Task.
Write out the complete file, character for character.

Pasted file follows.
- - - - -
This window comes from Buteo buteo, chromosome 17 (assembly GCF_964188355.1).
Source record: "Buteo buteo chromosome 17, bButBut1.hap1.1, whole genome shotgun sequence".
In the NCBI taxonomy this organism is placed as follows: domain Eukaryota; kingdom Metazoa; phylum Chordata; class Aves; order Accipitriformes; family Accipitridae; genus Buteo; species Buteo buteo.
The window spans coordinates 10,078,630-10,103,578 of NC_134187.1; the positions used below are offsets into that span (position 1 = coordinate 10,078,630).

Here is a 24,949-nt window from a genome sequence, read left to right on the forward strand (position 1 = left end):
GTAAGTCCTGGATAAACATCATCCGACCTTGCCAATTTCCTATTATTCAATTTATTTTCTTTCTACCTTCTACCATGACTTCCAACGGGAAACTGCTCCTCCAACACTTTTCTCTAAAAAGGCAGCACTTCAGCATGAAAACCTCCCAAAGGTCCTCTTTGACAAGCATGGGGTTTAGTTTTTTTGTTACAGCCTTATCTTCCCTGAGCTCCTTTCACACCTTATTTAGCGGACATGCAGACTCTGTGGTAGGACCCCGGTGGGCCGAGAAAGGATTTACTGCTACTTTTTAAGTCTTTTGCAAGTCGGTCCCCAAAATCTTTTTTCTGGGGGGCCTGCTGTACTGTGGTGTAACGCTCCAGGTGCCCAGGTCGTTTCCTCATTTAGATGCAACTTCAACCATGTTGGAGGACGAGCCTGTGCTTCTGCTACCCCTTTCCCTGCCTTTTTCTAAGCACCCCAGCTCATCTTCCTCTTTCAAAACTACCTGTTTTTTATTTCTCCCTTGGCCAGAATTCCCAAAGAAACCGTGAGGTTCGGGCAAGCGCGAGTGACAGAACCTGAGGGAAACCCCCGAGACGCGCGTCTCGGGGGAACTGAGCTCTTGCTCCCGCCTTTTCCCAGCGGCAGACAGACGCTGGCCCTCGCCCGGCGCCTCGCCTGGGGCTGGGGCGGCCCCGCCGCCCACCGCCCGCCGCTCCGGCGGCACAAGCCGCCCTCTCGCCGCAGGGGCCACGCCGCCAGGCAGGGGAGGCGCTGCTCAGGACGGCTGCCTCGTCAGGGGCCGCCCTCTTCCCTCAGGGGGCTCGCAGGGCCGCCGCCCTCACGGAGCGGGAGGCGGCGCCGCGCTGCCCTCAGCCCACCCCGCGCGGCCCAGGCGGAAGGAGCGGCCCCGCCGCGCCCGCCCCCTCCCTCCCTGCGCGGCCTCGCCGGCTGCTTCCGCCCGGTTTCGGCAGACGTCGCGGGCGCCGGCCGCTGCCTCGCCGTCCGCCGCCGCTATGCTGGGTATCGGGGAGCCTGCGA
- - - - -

This window comes from Buteo buteo, chromosome 17 (assembly GCF_964188355.1).
Source record: "Buteo buteo chromosome 17, bButBut1.hap1.1, whole genome shotgun sequence".
In the NCBI taxonomy this organism is placed as follows: domain Eukaryota; kingdom Metazoa; phylum Chordata; class Aves; order Accipitriformes; family Accipitridae; genus Buteo; species Buteo buteo.
The window spans coordinates 10,078,630-10,103,578 of NC_134187.1; the positions used below are offsets into that span (position 1 = coordinate 10,078,630).

Here is a 24,949-nt window from a genome sequence, read left to right on the forward strand (position 1 = left end):
GTAAGTCCTGGATAAACATCATCCGACCTTGCCAATTTCCTATTATTCAATTTATTTTCTTTCTACCTTCTACCATGACTTCCAACGGGAAACTGCTCCTCCAACACTTTTCTCTAAAAAGGCAGCACTTCAGCATGAAAACCTCCCAAAGGTCCTCTTTGACAAGCATGGGGTTTAGTTTTTTTGTTACAGCCTTATCTTCCCTGAGCTCCTTTCACACCTTATTTAGCGGACATGCAGACTCTGTGGTAGGACCCCGGTGGGCCGAGAAAGGATTTACTGCTACTTTTTAAGTCTTTTGCAAGTCGGTCCCCAAAATCTTTTTTCTGGGGGGCCTGCTGTACTGTGGTGTAACGCTCCAGGTGCCCAGGTCGTTTCCTCATTTAGATGCAACTTCAACCATGTTGGAGGACGAGCCTGTGCTTCTGCTACCCCTTTCCCTGCCTTTTTCTAAGCACCCCAGCTCATCTTCCTCTTTCAAAACTACCTGTTTTTTATTTCTCCCTTGGCCAGAATTCCCAAAGAAACCGTGAGGTTCGGGCAAGCGCGAGTGACAGAACCTGAGGGAAACCCCCGAGACGCGCGTCTCGGGGGAACTGAGCTCTTGCTCCCGCCTTTTCCCAGCGGCAGACAGACGCTGGCCCTCGCCCGGCGCCTCGCCTGGGGCTGGGGCGGCCCCGCCGCCCACCGCCCGCCGCTCCGGCGGCACAAGCCGCCCTCTCGCCGCAGGGGCCACGCCGCCAGGCAGGGGAGGCGCTGCTCAGGACGGCTGCCTCGTCAGGGGCCGCCCTCTTCCCTCAGGGGGCTCGCAGGGCCGCCGCCCTCACGGAGCGGGAGGCGGCGCCGCGCTGCCCTCAGCCCACCCCGCGCGGCCCAGGCGGAAGGAGCGGCCCCGCCGCGCCCGCCCCCTCCCTCCCTGCGCGGCCTCGCCGGCTGCTTCCGCCCGGTTTCGGCAGACGTCGCGGGCGCCGGCCGCTGCCTCGCCGTCCGCCGCCGCTATGCTGGGTATCGGGGAGCCTGCGA